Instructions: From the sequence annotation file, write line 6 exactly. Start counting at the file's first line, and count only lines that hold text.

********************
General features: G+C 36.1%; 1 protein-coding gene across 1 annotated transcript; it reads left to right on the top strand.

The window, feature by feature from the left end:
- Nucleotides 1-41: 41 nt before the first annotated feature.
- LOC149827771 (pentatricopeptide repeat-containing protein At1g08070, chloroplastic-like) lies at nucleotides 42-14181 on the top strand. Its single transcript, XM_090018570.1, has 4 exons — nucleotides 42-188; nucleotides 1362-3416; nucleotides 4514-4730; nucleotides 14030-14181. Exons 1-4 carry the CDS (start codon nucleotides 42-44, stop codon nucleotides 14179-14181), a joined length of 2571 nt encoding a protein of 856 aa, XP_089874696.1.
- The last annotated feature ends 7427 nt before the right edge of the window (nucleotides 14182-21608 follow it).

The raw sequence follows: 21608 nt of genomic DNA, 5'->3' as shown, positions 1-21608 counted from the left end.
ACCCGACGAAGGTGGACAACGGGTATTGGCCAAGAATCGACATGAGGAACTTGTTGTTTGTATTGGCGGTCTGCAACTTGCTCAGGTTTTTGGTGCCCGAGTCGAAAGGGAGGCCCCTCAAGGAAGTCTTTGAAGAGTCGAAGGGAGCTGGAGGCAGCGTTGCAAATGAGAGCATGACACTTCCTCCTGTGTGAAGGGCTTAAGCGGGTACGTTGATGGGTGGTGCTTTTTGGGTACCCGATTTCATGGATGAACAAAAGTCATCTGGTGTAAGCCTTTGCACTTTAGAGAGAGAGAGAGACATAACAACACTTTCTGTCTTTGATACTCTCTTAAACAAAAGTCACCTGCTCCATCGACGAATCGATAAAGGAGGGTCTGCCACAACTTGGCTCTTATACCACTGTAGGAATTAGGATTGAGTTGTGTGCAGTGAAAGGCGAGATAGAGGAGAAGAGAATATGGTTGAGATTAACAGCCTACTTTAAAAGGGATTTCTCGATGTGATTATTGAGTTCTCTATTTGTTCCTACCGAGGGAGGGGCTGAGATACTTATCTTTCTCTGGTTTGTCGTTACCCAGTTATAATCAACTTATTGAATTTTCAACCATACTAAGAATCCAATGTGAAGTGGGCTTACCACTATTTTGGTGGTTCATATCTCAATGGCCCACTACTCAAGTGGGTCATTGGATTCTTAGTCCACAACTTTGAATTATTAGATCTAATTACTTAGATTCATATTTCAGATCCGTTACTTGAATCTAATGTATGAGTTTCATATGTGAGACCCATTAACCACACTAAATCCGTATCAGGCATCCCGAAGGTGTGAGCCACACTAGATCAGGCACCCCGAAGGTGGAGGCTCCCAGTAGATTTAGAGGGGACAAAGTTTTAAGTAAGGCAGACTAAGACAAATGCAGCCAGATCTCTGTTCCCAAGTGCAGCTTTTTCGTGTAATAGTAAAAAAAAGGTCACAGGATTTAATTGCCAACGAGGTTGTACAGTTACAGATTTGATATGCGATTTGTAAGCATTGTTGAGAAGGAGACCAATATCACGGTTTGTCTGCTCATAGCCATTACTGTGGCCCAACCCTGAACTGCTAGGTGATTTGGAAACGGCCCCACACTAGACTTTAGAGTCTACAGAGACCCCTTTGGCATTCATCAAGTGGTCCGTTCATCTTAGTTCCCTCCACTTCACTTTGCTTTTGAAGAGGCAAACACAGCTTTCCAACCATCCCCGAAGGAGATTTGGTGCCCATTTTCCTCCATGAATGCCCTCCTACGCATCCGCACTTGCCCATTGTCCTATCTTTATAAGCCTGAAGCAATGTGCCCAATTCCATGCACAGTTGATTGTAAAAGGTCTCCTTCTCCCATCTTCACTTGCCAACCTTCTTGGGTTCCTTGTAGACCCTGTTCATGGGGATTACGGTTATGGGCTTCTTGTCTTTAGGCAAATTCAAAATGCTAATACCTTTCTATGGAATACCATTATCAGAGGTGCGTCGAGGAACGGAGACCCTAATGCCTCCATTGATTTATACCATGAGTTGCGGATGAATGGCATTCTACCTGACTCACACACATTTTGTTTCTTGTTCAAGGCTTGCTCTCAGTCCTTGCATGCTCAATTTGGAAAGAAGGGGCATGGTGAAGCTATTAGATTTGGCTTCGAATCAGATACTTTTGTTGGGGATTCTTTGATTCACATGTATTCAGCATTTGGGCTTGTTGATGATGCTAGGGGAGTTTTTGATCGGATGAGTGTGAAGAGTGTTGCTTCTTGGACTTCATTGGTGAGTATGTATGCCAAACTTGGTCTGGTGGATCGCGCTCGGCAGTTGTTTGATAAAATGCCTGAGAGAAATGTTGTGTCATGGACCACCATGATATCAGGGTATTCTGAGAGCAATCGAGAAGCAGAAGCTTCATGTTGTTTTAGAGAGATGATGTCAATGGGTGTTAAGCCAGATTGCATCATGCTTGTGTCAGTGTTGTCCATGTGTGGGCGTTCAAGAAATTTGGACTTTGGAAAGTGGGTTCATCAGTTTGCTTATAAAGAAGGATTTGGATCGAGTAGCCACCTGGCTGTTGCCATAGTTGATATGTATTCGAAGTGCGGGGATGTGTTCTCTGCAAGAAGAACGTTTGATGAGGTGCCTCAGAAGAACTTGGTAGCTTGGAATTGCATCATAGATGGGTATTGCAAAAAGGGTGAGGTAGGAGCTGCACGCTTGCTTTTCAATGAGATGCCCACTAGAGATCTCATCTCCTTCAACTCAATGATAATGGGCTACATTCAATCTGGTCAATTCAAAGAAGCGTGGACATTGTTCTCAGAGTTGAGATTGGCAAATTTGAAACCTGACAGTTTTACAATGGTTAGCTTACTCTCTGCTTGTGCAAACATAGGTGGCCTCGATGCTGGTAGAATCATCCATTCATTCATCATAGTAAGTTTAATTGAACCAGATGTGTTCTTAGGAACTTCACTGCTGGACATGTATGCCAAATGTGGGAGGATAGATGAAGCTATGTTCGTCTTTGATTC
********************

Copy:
The raw sequence follows: 21608 nt of genomic DNA, 5'->3' as shown, positions 1-21608 counted from the left end.